asked the First Lord of the Admiralty, If it is true that Her Majesty's ship "Albatross," in the autumn of last year, was, shortly after her departure for foreign service, recalled to undergo extensive repairs; if he will state to the House the reason for and nature of those repairs, and the cost thereof; whether the state of the ship, which compelled her return, was due to bad workmanship in the dockyard, or to an original fault in construction; and, if the latter, who is responsible for that construction; whether it 1800 is usual in composite-built ships to use as an outer skin 2½ inches of soft porous wood; and, if any more ships have been or are being built of similar construction?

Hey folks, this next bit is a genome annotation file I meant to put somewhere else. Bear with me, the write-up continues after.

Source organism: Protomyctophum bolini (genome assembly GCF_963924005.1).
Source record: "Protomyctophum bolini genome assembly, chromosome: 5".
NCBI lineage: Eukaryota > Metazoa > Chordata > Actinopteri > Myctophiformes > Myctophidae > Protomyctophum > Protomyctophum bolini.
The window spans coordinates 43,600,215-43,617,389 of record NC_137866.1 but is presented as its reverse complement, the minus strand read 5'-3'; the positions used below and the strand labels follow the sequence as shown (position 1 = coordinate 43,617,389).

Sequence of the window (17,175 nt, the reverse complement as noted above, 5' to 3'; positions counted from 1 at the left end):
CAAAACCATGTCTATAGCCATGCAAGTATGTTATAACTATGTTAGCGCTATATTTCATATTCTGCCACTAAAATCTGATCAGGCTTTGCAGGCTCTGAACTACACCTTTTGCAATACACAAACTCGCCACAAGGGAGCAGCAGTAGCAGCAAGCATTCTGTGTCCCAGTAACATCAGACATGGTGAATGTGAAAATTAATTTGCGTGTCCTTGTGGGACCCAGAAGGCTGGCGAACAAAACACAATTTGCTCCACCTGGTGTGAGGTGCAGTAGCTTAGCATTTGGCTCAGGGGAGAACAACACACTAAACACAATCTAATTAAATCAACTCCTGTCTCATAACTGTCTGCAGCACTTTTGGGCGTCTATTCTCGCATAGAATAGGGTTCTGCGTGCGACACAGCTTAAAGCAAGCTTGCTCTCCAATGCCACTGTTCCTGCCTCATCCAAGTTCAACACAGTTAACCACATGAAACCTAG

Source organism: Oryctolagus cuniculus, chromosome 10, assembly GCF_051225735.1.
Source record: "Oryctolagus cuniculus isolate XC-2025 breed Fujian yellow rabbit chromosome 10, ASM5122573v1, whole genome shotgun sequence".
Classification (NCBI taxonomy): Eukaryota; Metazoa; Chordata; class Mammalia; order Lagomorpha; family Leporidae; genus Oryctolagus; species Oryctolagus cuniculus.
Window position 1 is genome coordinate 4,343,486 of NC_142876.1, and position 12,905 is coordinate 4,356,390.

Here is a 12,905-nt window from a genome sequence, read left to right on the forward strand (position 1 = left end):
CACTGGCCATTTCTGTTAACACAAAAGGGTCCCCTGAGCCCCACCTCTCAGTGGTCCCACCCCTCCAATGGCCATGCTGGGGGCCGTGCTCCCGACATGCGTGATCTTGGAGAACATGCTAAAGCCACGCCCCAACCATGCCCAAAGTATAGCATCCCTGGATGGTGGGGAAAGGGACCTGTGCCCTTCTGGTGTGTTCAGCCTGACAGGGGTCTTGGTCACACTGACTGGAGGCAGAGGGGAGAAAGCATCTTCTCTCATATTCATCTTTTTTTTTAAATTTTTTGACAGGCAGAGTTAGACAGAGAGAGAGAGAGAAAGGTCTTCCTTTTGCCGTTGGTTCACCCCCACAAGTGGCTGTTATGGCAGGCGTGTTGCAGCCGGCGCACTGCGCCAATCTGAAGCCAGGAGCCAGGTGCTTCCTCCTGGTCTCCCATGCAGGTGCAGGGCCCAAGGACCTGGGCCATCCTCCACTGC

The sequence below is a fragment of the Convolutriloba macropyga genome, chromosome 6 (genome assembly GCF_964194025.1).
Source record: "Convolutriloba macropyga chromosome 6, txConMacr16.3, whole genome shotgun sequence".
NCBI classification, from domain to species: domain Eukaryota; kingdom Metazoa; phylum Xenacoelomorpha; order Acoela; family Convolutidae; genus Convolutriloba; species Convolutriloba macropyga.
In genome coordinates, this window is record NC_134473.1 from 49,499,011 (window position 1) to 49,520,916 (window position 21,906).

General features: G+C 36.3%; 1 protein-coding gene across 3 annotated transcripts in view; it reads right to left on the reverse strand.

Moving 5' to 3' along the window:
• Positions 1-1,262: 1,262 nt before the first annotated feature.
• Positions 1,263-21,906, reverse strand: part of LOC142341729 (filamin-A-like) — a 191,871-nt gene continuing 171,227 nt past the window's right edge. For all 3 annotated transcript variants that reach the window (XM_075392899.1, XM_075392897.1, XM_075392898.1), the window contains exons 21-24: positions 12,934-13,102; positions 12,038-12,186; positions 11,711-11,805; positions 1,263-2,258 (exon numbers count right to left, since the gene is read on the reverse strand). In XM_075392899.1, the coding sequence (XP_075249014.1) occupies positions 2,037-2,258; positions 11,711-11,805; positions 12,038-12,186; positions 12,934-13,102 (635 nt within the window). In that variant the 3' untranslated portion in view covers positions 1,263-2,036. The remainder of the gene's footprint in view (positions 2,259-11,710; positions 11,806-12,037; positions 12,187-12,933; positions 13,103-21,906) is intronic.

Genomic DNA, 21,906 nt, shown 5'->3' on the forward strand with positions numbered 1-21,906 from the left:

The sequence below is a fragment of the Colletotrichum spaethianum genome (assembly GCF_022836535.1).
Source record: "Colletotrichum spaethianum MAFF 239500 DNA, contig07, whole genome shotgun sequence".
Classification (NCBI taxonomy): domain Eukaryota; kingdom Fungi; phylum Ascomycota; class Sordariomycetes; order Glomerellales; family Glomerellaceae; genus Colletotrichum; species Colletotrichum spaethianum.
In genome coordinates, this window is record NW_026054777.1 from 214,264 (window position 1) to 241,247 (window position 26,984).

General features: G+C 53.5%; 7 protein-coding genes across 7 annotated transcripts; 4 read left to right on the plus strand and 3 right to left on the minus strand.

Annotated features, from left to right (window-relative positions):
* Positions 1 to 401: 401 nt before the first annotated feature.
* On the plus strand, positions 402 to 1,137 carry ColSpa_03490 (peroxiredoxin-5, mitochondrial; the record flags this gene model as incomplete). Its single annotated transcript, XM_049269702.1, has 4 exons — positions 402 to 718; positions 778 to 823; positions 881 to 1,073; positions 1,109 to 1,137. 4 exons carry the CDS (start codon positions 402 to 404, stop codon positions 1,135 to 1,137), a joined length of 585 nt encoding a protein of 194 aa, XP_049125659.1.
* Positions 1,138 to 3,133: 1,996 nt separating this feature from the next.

§ MR. HUNT
Sir, it is the case that the Albatross was recalled from foreign service as described by the hon. Gentleman. The repairs were required on account of an offensive smell arising about the after part of the ship. On examination, it was found that the cause of the evil was attributable partly to bad workmanship in the driving of some of the bolts of the ship, and partly to the employment of some coarse grained and porous elm planking, and the parties responsible have been duly censured by the Admiralty. The cost of the repairs amounted to £1,500. It is usual in composite ships to employ elm planking for a few streaks near the keel. A large number of composite ships have been built with outer planking of elm to the same extent as the Albatross, and several of them have served more than one commission without complaint.